Inhibition of Settlement by Larvae of Balanus amphitrite and Ciona intestinalis by a Surface-Colonizing Marine Bacterium.
In an attempt to isolate bacteria with inhibitory effects against settlement by larvae of sessile invertebrates, 40 marine bacterial isolates were screened for effects against laboratory-reared barnacle larvae (Balanus amphitrite) and ascidian larvae (Ciona intestinalis). Five isolates displayed non-pH-dependent inhibitory effects against the larvae. The initial characterization of a toxic component released from an isolate, designated D2 (CCUG 26757), and its effect on laboratory-reared barnacle and ascidian larvae were studied. D2 is a facultative, anaerobic, gram-negative bacterium isolated from the surface of C. intestinalis from waters off the Swedish west coast at a depth of 10 m. Results suggest that the toxic component is released by D2 during the stationary phase. Aged biofilms were more toxic to the larvae than unaged films. The biologically active compound was in the supernatant of D2 and was heat stable and <500 Da in molecular mass. No evidence of protein or peptide moieties was found. On the basis of two phase and chromatography separations, the component is polar and neutral and contains or binds to carbohydrate moieties. Metaperiodate treatment increased toxicity; undiluted supernatant from a 24-h growth culture of D2 killed barnacle and ascidian larvae within a few hours of exposure, whereas after metaperiodate treatment, the larvae were killed in approximately 30 min.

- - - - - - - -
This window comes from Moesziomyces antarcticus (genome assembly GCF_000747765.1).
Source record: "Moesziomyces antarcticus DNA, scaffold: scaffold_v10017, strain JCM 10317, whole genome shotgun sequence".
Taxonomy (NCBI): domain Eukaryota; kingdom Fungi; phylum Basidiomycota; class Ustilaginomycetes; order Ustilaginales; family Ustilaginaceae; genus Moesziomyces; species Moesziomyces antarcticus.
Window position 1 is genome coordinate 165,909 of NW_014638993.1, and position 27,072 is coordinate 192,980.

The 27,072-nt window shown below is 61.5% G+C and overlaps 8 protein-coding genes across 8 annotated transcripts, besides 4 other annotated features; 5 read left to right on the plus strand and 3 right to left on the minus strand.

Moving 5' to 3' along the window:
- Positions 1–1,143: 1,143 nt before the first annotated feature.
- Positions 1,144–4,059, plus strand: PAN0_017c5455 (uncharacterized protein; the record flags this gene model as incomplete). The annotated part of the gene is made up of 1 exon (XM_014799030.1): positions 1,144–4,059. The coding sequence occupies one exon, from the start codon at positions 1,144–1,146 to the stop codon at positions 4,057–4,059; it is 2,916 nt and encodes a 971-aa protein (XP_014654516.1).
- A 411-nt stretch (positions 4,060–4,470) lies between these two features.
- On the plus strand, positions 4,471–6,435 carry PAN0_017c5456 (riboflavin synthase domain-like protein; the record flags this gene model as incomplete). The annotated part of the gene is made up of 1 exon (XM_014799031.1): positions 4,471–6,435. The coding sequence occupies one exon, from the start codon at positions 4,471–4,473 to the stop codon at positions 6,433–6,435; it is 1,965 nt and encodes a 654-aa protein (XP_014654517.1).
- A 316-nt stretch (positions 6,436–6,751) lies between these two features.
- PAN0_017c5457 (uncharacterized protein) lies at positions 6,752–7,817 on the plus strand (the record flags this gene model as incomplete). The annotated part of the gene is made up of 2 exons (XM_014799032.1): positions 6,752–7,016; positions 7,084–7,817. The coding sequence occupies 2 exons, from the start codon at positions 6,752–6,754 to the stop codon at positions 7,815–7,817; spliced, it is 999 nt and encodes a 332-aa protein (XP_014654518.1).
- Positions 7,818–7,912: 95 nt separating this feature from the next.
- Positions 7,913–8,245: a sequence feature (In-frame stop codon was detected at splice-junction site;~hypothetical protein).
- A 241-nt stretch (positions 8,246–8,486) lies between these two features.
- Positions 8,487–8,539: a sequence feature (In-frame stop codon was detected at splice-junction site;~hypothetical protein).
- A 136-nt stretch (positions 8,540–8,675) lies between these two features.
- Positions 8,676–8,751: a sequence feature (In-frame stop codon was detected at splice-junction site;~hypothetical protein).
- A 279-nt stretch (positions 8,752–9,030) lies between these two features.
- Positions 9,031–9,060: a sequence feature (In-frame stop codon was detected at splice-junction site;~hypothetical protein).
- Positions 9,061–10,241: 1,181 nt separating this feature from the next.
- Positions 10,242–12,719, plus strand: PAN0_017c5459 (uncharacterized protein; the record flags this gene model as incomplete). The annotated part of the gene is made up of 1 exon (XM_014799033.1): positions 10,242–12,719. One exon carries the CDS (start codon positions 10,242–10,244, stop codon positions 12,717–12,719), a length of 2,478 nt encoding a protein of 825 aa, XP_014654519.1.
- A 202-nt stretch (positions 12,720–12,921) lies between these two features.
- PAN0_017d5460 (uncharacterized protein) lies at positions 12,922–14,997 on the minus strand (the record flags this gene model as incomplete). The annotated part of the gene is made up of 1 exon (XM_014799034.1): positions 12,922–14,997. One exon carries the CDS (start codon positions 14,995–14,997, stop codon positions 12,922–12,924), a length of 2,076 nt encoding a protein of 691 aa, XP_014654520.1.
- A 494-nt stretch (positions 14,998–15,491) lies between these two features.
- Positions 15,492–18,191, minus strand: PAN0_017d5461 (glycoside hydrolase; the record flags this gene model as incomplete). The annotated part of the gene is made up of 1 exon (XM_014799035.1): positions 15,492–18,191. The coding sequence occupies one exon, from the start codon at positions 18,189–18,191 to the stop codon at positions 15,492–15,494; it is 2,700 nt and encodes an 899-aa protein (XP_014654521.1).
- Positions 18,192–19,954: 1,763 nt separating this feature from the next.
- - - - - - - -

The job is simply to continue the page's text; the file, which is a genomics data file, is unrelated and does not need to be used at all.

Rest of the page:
Holmström, C; Rittschof, D; Kjelleberg, S
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